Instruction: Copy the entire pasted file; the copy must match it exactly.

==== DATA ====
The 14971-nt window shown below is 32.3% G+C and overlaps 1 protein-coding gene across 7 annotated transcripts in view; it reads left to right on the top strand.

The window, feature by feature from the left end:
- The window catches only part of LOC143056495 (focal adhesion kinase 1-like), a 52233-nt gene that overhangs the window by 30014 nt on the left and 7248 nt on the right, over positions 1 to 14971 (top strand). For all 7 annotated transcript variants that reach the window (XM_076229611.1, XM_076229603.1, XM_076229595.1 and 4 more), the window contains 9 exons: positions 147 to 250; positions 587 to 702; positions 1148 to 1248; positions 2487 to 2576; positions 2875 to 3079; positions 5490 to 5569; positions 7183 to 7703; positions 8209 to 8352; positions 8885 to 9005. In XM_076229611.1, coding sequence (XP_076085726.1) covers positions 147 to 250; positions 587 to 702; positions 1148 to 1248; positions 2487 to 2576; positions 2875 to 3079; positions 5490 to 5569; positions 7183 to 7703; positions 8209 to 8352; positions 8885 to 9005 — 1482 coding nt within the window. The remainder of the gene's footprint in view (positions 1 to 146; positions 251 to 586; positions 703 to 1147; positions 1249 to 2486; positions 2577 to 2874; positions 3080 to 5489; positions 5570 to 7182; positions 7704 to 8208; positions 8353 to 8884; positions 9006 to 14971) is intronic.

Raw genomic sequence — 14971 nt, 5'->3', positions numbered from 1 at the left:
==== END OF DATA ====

The 14971-nt window shown below is 32.3% G+C and overlaps 1 protein-coding gene across 7 annotated transcripts in view; it reads left to right on the top strand.

The window, feature by feature from the left end:
- The window catches only part of LOC143056495 (focal adhesion kinase 1-like), a 52233-nt gene that overhangs the window by 30014 nt on the left and 7248 nt on the right, over positions 1 to 14971 (top strand). For all 7 annotated transcript variants that reach the window (XM_076229611.1, XM_076229603.1, XM_076229595.1 and 4 more), the window contains 9 exons: positions 147 to 250; positions 587 to 702; positions 1148 to 1248; positions 2487 to 2576; positions 2875 to 3079; positions 5490 to 5569; positions 7183 to 7703; positions 8209 to 8352; positions 8885 to 9005. In XM_076229611.1, coding sequence (XP_076085726.1) covers positions 147 to 250; positions 587 to 702; positions 1148 to 1248; positions 2487 to 2576; positions 2875 to 3079; positions 5490 to 5569; positions 7183 to 7703; positions 8209 to 8352; positions 8885 to 9005 — 1482 coding nt within the window. The remainder of the gene's footprint in view (positions 1 to 146; positions 251 to 586; positions 703 to 1147; positions 1249 to 2486; positions 2577 to 2874; positions 3080 to 5489; positions 5570 to 7182; positions 7704 to 8208; positions 8353 to 8884; positions 9006 to 14971) is intronic.

Raw genomic sequence — 14971 nt, 5'->3', positions numbered from 1 at the left: